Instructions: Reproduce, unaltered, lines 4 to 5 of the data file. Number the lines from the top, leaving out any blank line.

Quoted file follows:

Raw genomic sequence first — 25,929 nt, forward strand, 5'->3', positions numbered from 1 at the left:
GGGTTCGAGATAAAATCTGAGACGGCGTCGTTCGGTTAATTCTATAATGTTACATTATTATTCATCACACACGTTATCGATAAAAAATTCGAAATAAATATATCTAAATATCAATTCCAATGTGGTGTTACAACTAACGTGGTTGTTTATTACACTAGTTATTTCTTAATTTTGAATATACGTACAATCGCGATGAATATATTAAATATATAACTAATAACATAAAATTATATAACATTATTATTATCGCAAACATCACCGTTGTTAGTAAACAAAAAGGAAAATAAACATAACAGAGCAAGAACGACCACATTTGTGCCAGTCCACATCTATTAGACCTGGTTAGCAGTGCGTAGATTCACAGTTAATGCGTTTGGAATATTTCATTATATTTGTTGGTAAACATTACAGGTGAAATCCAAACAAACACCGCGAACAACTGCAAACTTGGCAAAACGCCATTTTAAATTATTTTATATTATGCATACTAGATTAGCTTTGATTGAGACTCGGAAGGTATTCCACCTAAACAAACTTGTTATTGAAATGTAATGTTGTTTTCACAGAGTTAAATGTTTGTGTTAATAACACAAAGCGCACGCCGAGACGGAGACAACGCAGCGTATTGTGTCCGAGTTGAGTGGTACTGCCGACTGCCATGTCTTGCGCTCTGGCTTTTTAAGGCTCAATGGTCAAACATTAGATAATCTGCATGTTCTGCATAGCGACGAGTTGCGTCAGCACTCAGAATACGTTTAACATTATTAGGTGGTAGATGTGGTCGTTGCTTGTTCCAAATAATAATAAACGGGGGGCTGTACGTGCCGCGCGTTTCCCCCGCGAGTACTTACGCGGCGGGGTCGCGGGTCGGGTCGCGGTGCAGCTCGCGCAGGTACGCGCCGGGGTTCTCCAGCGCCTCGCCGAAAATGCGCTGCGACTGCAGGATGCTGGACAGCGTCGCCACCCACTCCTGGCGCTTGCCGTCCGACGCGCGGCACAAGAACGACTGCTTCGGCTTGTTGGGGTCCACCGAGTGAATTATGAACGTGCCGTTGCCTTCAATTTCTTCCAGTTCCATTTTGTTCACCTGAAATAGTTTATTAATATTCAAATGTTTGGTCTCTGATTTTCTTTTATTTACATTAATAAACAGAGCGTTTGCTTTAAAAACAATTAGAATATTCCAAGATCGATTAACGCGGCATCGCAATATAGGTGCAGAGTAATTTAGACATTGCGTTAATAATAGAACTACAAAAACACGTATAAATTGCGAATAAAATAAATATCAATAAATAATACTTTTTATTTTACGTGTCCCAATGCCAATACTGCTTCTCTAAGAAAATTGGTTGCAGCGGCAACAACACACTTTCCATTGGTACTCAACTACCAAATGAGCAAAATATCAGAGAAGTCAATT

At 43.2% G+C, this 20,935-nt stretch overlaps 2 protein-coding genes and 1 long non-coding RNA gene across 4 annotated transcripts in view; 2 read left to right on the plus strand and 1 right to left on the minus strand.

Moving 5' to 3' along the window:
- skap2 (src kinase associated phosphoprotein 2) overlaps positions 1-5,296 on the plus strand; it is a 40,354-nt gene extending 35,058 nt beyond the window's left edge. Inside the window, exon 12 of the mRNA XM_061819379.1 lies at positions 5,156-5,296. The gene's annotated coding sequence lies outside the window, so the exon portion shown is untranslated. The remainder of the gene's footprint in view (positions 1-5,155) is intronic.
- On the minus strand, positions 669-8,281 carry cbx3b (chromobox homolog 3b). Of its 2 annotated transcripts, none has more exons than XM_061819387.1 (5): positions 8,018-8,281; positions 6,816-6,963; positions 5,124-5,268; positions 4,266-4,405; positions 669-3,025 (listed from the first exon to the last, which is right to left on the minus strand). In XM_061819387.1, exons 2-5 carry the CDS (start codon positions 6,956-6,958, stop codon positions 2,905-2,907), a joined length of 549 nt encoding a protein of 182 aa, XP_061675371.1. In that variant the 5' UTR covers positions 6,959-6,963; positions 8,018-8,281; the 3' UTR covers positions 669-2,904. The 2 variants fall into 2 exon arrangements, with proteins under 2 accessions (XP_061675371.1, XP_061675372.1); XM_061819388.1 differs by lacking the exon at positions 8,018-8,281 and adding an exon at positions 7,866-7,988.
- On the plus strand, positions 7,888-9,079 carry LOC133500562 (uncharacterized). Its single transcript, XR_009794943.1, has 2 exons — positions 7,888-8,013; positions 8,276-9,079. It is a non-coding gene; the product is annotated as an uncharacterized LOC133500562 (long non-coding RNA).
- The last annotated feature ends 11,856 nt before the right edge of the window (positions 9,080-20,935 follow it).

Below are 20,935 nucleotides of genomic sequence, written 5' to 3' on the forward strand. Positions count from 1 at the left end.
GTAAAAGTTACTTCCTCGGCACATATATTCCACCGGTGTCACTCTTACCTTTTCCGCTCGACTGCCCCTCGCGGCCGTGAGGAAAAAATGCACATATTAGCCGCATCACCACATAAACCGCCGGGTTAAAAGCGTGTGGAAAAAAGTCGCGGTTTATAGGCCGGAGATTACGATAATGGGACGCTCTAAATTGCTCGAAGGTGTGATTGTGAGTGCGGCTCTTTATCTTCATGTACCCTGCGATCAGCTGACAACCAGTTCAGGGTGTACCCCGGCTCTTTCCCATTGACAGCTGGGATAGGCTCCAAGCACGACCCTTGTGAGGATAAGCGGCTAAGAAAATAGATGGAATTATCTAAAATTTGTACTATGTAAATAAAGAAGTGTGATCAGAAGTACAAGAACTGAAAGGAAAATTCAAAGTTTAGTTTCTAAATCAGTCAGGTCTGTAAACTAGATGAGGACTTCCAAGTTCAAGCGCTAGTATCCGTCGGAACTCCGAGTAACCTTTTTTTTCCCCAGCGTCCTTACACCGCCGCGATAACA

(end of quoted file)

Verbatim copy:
Moving 5' to 3' along the window:
- skap2 (src kinase associated phosphoprotein 2) overlaps positions 1-5,296 on the plus strand; it is a 40,354-nt gene extending 35,058 nt beyond the window's left edge. Inside the window, exon 12 of the mRNA XM_061819379.1 lies at positions 5,156-5,296. The gene's annotated coding sequence lies outside the window, so the exon portion shown is untranslated. The remainder of the gene's footprint in view (positions 1-5,155) is intronic.